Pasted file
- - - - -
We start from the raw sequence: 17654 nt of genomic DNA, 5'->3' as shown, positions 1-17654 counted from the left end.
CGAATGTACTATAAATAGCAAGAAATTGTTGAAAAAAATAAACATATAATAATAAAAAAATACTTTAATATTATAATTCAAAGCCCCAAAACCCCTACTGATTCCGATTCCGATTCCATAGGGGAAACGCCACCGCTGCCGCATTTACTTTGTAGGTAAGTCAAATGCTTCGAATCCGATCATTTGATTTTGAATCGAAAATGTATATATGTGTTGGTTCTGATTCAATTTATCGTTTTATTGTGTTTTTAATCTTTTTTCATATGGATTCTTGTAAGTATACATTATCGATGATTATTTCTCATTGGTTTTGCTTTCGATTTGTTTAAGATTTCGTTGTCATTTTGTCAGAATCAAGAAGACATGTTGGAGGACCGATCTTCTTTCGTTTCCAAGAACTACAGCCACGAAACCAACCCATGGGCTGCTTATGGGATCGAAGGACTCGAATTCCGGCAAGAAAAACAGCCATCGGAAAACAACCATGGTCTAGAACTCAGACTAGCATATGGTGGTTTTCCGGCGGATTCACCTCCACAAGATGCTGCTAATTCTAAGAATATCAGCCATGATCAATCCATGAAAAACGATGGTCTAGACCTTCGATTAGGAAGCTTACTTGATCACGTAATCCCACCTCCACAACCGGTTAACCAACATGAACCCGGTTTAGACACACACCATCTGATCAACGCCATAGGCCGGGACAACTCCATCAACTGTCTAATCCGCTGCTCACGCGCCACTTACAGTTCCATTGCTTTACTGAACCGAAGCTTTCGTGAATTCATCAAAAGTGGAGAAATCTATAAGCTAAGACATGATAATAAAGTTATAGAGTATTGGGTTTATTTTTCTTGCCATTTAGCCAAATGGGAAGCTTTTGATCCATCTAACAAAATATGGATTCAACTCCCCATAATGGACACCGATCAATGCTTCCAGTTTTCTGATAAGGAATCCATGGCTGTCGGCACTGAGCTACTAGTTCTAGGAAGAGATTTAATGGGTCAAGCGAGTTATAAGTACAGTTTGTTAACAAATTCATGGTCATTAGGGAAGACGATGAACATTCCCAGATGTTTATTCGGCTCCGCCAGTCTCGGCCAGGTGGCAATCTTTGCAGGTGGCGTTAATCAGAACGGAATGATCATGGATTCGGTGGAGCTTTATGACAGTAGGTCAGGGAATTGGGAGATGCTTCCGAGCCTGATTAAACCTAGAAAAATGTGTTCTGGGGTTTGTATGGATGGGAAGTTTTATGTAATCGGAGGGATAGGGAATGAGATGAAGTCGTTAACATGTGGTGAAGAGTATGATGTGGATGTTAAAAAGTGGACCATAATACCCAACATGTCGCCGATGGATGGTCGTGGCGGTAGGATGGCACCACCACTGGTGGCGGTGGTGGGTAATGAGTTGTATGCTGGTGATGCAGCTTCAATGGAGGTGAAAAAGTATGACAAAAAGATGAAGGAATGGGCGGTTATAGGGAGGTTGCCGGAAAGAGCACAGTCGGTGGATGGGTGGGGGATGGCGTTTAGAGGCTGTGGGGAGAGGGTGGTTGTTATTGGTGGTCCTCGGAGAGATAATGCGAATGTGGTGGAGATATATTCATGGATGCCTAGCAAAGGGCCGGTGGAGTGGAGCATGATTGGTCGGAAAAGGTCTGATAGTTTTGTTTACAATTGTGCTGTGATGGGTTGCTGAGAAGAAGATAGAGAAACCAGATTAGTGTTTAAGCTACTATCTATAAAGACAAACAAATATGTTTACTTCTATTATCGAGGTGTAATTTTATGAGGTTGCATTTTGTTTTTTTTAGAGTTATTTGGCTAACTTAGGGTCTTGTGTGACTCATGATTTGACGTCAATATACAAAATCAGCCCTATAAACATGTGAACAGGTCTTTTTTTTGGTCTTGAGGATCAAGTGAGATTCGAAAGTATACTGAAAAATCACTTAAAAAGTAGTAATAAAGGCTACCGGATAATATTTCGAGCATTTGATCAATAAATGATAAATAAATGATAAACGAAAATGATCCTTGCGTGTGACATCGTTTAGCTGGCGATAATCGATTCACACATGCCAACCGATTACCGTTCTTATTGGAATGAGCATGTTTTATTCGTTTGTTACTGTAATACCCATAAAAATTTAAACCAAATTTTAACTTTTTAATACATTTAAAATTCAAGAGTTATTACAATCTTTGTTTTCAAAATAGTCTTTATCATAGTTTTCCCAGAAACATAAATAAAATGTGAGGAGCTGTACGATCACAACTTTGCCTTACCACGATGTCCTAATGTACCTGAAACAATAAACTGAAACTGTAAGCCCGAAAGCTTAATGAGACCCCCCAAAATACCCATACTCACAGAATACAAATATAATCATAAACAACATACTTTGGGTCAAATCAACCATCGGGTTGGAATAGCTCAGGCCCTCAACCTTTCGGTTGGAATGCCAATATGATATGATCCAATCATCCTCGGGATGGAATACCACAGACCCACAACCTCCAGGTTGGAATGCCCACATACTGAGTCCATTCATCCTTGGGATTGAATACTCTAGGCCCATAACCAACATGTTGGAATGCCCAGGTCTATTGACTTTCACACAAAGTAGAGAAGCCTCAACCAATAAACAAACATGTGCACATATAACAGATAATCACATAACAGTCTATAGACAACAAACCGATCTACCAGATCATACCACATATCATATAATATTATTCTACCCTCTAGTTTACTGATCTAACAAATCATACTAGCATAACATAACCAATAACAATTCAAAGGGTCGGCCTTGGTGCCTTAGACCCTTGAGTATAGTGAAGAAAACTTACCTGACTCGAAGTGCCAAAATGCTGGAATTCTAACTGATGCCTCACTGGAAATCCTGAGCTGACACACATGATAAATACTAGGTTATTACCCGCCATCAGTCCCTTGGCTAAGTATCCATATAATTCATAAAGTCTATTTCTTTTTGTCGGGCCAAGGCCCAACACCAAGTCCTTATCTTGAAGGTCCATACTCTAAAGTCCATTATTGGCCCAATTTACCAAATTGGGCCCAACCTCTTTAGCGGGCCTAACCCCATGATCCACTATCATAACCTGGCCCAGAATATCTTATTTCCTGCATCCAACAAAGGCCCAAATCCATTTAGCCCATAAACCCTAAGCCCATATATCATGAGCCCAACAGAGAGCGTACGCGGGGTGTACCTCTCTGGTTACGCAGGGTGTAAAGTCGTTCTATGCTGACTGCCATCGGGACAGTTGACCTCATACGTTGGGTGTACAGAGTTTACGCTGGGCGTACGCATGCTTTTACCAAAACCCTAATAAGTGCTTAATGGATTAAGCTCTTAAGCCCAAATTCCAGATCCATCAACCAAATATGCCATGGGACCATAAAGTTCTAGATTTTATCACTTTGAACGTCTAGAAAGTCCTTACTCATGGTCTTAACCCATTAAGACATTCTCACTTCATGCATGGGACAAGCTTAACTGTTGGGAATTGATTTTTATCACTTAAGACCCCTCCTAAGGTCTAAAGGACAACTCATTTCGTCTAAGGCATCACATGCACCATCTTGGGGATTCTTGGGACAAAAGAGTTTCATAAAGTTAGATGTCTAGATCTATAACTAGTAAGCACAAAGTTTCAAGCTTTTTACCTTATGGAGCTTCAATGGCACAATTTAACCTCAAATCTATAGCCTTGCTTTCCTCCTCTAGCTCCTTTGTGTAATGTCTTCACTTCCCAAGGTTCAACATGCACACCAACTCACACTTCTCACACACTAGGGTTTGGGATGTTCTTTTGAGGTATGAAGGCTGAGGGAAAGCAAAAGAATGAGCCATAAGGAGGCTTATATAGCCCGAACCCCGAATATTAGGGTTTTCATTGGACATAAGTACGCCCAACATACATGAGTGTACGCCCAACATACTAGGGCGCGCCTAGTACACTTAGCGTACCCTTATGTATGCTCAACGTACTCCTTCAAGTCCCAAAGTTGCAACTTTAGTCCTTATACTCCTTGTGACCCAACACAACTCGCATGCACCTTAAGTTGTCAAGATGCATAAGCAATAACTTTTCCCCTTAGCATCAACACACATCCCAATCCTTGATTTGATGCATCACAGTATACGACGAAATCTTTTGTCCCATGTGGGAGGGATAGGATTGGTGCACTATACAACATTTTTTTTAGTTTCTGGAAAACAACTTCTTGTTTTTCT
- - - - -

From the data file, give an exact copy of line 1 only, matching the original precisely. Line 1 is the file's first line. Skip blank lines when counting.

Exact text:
We start from the raw sequence: 17654 nt of genomic DNA, 5'->3' as shown, positions 1-17654 counted from the left end.